Lund Humphries Landmarks: Grim Glory – Pictures of Britain Under Fire edited by Ernestine Carter (1941)

Antony Penrose explains the fascinating story behind the book which revealed the realities of London’s Blitz to the American public. By the time the full ferocity of the Blitz began on September 7 1940 Lee Miller, formerly a fashion model turned Surrealist photographer in Paris and collaborator of Man Ray, had been working freelance for Vogue for […]

Book of the Week: Whitechapel at War: Isaac Rosenberg and his Circle

‘Art is not a plaything’, wrote painter-poet Isaac Rosenberg in 1912. He was by all accounts a serious, sensitive young man. When Rosenberg was first introduced in 1911 to the group of East End writers and artists known as the ‘Whitechapel Boys’, aspiring writer Joseph Leftwich described him as ‘depressingly self-absorbed … he did not smile once all that first […]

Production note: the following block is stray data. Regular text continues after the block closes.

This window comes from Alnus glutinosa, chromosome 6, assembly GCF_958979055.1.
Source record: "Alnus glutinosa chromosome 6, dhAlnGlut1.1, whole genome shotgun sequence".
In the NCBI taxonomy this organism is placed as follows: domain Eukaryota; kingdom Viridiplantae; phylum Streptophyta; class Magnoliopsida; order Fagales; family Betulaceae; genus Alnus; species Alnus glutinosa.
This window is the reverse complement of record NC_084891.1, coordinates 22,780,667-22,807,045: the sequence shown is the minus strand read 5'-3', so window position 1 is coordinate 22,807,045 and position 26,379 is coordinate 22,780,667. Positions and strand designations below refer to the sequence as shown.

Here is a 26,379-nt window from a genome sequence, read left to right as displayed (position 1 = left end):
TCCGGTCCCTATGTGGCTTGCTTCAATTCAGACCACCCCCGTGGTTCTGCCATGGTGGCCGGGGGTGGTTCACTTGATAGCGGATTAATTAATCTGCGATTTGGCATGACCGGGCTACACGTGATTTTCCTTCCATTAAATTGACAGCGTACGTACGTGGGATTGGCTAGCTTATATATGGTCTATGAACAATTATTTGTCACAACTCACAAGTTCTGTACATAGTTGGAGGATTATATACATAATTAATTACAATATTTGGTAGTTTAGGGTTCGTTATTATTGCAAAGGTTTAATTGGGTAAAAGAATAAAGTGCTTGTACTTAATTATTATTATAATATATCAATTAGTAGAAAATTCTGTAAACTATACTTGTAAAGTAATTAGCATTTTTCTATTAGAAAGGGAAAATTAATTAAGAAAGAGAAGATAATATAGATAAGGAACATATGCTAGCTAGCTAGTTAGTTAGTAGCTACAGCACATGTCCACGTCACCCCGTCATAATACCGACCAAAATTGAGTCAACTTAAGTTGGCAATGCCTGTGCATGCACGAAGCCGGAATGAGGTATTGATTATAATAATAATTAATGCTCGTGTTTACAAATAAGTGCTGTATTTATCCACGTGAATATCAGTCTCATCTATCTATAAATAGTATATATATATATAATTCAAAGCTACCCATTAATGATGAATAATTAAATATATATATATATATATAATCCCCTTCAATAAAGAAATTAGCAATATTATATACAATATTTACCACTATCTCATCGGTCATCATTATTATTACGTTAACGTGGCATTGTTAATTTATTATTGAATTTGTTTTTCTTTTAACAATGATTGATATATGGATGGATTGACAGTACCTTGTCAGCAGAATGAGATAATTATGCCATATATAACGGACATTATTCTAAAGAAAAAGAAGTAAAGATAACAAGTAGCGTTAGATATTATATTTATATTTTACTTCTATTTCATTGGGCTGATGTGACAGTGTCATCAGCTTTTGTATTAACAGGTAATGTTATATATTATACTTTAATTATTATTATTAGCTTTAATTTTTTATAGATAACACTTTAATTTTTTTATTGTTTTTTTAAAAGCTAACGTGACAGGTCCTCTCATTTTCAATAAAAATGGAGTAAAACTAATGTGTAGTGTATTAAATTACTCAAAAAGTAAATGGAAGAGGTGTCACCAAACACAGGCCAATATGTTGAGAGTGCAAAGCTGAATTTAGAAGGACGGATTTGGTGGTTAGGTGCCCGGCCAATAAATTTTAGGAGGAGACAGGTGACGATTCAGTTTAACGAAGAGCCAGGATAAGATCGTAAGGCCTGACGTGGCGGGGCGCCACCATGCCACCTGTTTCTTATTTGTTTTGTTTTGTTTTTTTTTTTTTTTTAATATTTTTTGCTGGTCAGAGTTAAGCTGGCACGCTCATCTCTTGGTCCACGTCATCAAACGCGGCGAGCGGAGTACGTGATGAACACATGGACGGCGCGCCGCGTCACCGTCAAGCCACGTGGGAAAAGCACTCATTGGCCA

Celebrating the ICA’s History of Innovation

Tomorrow sees the Institute of Contemporary Arts (ICA) publish a new book documenting its fascinating early history. Institute of Contemporary Arts, 1946-1968, written by art historian Anne Massey and with a foreword by ICA Executive Director Gregor Muir, is the first in-depth examination of the extraordinary period of  artistic activity which followed the Institute’s foundation. The early ICA […]

Book of the Week: The Ceramic Art of James Tower by Timothy Wilcox

  It was a precarious business negotiating around James Tower’s exquisite ceramic vessels at the private view of Erskine, Hall & Coe’s exhibition last night, particularly if you were encumbered by a large handbag. But Tower’s distinctive ceramic pieces, at once delicate and substantial, were beautifully displayed within the gallery’s high, bright-white yet quirkily intimate space, and refreshingly free […]